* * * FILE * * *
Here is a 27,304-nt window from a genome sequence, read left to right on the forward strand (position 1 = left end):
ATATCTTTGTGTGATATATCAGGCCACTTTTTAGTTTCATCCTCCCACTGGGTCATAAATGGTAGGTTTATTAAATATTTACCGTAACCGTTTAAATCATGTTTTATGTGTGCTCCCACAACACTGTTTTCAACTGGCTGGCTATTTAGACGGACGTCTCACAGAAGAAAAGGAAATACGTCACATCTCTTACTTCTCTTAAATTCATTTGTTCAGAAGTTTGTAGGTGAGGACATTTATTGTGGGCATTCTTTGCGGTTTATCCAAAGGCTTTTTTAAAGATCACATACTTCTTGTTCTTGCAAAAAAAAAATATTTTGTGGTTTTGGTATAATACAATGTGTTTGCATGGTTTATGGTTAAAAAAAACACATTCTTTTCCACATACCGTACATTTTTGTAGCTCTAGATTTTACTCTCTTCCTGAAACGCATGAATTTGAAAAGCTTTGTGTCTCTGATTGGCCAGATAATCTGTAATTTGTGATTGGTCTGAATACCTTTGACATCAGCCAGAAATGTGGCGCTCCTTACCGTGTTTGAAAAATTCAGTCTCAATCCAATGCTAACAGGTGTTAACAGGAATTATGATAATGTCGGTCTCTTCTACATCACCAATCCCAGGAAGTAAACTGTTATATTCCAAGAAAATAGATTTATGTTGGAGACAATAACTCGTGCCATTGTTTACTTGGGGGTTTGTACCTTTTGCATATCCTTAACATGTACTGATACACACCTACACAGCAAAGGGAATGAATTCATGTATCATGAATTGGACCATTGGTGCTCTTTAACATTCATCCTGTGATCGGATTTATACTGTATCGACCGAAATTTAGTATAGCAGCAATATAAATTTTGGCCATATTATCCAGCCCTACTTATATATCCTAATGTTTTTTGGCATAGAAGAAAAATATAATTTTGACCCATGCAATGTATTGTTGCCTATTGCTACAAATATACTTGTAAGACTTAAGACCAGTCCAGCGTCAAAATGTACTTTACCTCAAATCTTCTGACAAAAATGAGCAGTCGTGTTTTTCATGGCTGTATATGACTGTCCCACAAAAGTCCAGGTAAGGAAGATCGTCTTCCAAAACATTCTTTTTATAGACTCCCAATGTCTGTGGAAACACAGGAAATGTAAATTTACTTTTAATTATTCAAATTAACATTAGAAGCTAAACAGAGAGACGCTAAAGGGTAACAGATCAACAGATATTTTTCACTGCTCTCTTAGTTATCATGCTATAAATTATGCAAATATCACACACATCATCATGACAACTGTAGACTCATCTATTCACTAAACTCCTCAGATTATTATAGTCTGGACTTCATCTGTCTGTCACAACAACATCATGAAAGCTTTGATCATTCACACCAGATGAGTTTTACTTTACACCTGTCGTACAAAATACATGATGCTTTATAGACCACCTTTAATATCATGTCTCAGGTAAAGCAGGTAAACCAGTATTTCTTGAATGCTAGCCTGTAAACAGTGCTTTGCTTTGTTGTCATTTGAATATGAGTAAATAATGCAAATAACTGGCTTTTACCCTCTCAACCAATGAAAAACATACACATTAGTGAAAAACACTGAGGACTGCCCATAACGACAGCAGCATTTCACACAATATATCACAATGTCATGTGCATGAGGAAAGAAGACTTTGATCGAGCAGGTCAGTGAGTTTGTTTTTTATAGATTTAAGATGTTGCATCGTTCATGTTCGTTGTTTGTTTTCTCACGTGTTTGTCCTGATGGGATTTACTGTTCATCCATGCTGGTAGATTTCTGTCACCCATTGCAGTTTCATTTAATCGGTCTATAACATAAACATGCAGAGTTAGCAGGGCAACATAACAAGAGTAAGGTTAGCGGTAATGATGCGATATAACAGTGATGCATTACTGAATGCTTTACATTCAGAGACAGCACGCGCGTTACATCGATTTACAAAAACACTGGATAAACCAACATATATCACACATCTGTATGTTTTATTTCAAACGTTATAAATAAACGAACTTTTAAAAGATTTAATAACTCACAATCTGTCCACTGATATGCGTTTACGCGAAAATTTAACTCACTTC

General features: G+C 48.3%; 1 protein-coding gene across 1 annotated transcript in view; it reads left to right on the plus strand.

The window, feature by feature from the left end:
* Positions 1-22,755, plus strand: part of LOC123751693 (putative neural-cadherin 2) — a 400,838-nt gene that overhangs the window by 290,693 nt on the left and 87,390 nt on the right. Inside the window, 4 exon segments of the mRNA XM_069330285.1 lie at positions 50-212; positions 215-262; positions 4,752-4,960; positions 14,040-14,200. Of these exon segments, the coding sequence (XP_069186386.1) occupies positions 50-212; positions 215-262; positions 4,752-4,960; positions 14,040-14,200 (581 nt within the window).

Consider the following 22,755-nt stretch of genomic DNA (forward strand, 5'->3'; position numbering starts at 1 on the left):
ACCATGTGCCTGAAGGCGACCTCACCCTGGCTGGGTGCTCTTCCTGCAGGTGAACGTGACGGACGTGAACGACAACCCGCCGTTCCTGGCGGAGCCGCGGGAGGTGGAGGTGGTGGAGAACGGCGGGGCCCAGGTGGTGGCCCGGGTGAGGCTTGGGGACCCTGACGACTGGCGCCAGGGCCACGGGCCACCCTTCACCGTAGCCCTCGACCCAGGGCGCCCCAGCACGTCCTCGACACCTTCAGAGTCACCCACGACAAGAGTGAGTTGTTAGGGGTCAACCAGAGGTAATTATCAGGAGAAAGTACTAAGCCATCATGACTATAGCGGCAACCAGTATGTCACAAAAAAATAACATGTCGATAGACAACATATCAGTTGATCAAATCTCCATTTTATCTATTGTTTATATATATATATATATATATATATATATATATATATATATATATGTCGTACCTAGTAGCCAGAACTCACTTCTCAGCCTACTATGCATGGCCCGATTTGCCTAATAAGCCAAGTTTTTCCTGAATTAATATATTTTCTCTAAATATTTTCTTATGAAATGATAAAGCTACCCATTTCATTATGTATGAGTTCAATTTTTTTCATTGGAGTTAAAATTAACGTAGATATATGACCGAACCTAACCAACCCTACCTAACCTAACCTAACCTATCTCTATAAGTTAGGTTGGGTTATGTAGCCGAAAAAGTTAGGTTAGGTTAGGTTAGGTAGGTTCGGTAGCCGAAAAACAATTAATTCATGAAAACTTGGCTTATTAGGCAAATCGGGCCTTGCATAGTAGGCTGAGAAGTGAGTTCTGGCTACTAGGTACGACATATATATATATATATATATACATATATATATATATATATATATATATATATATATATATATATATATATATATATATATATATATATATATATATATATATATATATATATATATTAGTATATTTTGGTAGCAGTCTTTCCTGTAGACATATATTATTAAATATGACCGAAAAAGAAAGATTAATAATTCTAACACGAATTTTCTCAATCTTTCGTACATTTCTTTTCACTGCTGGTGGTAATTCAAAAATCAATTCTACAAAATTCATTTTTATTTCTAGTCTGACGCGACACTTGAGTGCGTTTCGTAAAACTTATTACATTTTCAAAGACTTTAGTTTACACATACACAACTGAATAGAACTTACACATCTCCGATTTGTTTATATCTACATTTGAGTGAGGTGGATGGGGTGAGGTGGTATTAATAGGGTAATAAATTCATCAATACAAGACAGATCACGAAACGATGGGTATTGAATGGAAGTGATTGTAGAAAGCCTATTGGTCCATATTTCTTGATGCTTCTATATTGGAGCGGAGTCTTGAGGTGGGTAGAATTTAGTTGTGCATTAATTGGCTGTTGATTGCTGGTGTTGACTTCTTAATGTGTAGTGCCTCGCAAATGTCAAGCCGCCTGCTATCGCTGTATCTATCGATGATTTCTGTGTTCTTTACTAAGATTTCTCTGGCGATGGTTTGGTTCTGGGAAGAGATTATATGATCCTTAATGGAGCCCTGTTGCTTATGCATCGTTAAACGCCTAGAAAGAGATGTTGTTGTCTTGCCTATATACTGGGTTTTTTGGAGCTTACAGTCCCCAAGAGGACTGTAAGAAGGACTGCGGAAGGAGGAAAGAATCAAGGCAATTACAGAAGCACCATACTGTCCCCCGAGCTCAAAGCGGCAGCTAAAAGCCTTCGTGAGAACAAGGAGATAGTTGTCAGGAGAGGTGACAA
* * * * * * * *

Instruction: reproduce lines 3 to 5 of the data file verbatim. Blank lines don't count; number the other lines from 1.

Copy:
General features: G+C 48.3%; 1 protein-coding gene across 1 annotated transcript in view; it reads left to right on the plus strand.

The window, feature by feature from the left end:
* Positions 1-22,755, plus strand: part of LOC123751693 (putative neural-cadherin 2) — a 400,838-nt gene that overhangs the window by 290,693 nt on the left and 87,390 nt on the right. Inside the window, 4 exon segments of the mRNA XM_069330285.1 lie at positions 50-212; positions 215-262; positions 4,752-4,960; positions 14,040-14,200. Of these exon segments, the coding sequence (XP_069186386.1) occupies positions 50-212; positions 215-262; positions 4,752-4,960; positions 14,040-14,200 (581 nt within the window).